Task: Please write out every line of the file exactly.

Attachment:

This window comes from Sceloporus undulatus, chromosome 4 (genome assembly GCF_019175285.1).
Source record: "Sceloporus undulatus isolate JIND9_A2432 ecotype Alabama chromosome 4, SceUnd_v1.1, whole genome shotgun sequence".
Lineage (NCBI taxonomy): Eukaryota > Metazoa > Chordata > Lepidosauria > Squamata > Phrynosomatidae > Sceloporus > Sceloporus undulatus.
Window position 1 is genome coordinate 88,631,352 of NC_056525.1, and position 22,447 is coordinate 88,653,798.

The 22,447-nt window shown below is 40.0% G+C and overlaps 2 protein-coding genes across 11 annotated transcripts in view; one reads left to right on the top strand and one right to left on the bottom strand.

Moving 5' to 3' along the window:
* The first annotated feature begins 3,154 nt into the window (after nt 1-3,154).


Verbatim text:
This window comes from Sceloporus undulatus, chromosome 4 (genome assembly GCF_019175285.1).
Source record: "Sceloporus undulatus isolate JIND9_A2432 ecotype Alabama chromosome 4, SceUnd_v1.1, whole genome shotgun sequence".
Lineage (NCBI taxonomy): Eukaryota > Metazoa > Chordata > Lepidosauria > Squamata > Phrynosomatidae > Sceloporus > Sceloporus undulatus.
Window position 1 is genome coordinate 88,631,352 of NC_056525.1, and position 22,447 is coordinate 88,653,798.

The 22,447-nt window shown below is 40.0% G+C and overlaps 2 protein-coding genes across 11 annotated transcripts in view; one reads left to right on the top strand and one right to left on the bottom strand.

Moving 5' to 3' along the window:
* The first annotated feature begins 3,154 nt into the window (after nt 1-3,154).